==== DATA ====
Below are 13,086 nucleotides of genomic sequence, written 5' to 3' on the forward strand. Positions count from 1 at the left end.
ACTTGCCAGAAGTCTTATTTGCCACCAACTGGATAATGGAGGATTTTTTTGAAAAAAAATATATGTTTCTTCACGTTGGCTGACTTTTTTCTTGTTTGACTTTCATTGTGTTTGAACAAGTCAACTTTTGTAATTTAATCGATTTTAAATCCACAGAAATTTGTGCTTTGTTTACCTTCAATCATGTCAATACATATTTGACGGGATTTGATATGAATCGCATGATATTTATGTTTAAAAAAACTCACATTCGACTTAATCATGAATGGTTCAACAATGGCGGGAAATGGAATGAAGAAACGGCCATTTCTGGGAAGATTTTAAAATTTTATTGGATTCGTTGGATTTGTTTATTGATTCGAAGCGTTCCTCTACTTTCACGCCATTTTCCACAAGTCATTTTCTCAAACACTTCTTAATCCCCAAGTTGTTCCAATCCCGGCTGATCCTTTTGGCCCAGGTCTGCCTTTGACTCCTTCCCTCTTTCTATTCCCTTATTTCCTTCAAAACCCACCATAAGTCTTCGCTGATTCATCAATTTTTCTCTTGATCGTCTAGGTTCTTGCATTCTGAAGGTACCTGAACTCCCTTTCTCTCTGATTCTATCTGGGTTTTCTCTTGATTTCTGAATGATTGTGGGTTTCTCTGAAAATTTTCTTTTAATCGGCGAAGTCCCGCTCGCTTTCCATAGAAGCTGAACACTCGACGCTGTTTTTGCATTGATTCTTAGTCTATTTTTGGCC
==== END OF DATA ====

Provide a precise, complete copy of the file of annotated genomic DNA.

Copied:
Below are 13,086 nucleotides of genomic sequence, written 5' to 3' on the forward strand. Positions count from 1 at the left end.
ACTTGCCAGAAGTCTTATTTGCCACCAACTGGATAATGGAGGATTTTTTTGAAAAAAAATATATGTTTCTTCACGTTGGCTGACTTTTTTCTTGTTTGACTTTCATTGTGTTTGAACAAGTCAACTTTTGTAATTTAATCGATTTTAAATCCACAGAAATTTGTGCTTTGTTTACCTTCAATCATGTCAATACATATTTGACGGGATTTGATATGAATCGCATGATATTTATGTTTAAAAAAACTCACATTCGACTTAATCATGAATGGTTCAACAATGGCGGGAAATGGAATGAAGAAACGGCCATTTCTGGGAAGATTTTAAAATTTTATTGGATTCGTTGGATTTGTTTATTGATTCGAAGCGTTCCTCTACTTTCACGCCATTTTCCACAAGTCATTTTCTCAAACACTTCTTAATCCCCAAGTTGTTCCAATCCCGGCTGATCCTTTTGGCCCAGGTCTGCCTTTGACTCCTTCCCTCTTTCTATTCCCTTATTTCCTTCAAAACCCACCATAAGTCTTCGCTGATTCATCAATTTTTCTCTTGATCGTCTAGGTTCTTGCATTCTGAAGGTACCTGAACTCCCTTTCTCTCTGATTCTATCTGGGTTTTCTCTTGATTTCTGAATGATTGTGGGTTTCTCTGAAAATTTTCTTTTAATCGGCGAAGTCCCGCTCGCTTTCCATAGAAGCTGAACACTCGACGCTGTTTTTGCATTGATTCTTAGTCTATTTTTGGCC